Video ambulatory EEG: A good alternative to inpatient video telemetry?

Long term video EEG monitoring is a valuable technique for differentiating epileptic from non-epileptic attacks [1] and for assessing the suitability of patients for possible surgical treatment for refractory focal epilepsy. It is also useful in the management of patients with sleep disorders by helping diagnose attacks from sleep and to assess the quality and quantity of sleep the night before multiple sleep latency testing (MSLT) in patients with hypersomnolence [2]. Techniques available to monitor EEG over a period of ...

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Upregulation of Breast Cancer Resistance Protein and Major Vault Protein in Drug resistant epilepsy

Identifying factors involved in the development of drug resistant epilepsy (DRE) remains a challenge. Candidate gene studies have shown modulation of resistance to drugs by various multidrug resistance proteins in DRE. However the resistance to drugs in DRE could be more complex and multifactorial involving molecules in different pharmacokinetic processes. In this study for the first time we have analyzed the relative expression of four molecules with different drug resistance mechanisms in two most common DRE pathologies, mesial temporal lobe ...

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“Selfie-Epilepsy”: A Novel Photosensitivity

Photosensitivity is a well-described phenomenon; affecting a relatively small proportion of individuals with epilepsy. Typically people with photosensitive epilepsies are at risk of seizures induced by shimmering natural light, strobe lights and with particular patterns or flicker frequencies on television and video games.

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Dosing Considerations for Rufinamide in Patients With Lennox-Gastaut Syndrome: Phase III Trial Results and Real-World Clinical Data

Lennox-Gastaut syndrome (LGS) is one of the most severe forms of childhood-onset epilepsy, accounting for approximately 1% to 4% of all childhood epilepsy cases, with peak onset occurring between the ages of 3 and 5 years [1–3]. Although the etiology of LGS is frequently unknown, the condition is characterized by a triad of symptoms, including impairment of cognitive function, slow spike-and-wave complexes on electroencephalogram (EEG) recordings, and multiple seizure types, making it particularly difficult to control [1,3].

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Dosing Considerations for Rufinamide in Patients With Lennox-Gastaut Syndrome: Phase III Trial Results and Real-World Clinical Data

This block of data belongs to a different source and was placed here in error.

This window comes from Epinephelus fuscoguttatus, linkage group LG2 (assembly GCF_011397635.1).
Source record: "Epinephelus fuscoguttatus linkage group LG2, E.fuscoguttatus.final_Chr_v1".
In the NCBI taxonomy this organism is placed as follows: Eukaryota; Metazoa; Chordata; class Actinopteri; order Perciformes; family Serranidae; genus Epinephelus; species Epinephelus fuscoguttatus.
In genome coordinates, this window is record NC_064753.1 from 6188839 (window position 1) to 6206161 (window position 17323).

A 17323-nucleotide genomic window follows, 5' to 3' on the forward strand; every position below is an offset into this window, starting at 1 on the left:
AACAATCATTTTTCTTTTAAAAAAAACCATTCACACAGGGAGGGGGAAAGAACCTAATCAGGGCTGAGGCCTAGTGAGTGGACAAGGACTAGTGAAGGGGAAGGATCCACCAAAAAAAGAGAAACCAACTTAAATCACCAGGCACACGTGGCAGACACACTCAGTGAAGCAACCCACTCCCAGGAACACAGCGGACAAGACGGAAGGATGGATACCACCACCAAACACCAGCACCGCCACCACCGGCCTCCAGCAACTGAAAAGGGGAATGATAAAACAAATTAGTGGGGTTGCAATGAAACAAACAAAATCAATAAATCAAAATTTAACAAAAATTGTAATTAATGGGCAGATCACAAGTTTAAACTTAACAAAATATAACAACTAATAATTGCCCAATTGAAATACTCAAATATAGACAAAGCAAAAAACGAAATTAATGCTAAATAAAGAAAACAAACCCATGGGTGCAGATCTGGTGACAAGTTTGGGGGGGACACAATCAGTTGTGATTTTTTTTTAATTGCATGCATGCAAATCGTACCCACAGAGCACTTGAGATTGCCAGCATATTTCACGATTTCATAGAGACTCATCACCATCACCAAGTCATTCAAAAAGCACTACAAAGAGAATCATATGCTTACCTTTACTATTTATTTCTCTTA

Lennox-Gastaut syndrome (LGS) is one of the most severe forms of childhood-onset epilepsy, accounting for approximately 1% to 4% of all childhood epilepsy cases, with peak onset occurring between the ages of 3 and 5 years [1–3]. Although the etiology of LGS is frequently unknown, the condition is characterized by a triad of symptoms, including impairment of cognitive function, slow spike-and-wave complexes on electroencephalogram (EEG) recordings, and multiple seizure types, making it particularly difficult to control [1,3].

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Dosing Considerations for Rufinamide in Patients With Lennox-Gastaut Syndrome: Phase III Trial Results and Real-World Clinical Data

Lennox-Gastaut syndrome (LGS) is one of the most severe forms of childhood-onset epilepsy, accounting for approximately 1% to 4% of all childhood epilepsy cases, with peak onset occurring between the ages of 3 and 5 years [1–3]. Although the etiology of LGS is frequently unknown, the condition is characterized by a triad of symptoms, including impairment of cognitive function, slow spike-and-wave complexes on electroencephalogram (EEG) recordings, and multiple seizure types, making it particularly difficult to control [1,3].

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Dosing Considerations for Rufinamide in Patients With Lennox-Gastaut Syndrome: Phase III Trial Results and Real-World Clinical Data

Lennox-Gastaut syndrome (LGS) is one of the most severe forms of childhood-onset epilepsy, accounting for approximately 1% to 4% of all childhood epilepsy cases, with peak onset occurring between the ages of 3 and 5 years [1–3]. Although the etiology of LGS is frequently unknown, the condition is characterized by a triad of symptoms, including impairment of cognitive function, slow spike-and-wave complexes on electroencephalogram (EEG) recordings, and multiple seizure types, making it particularly difficult to control [1,3].

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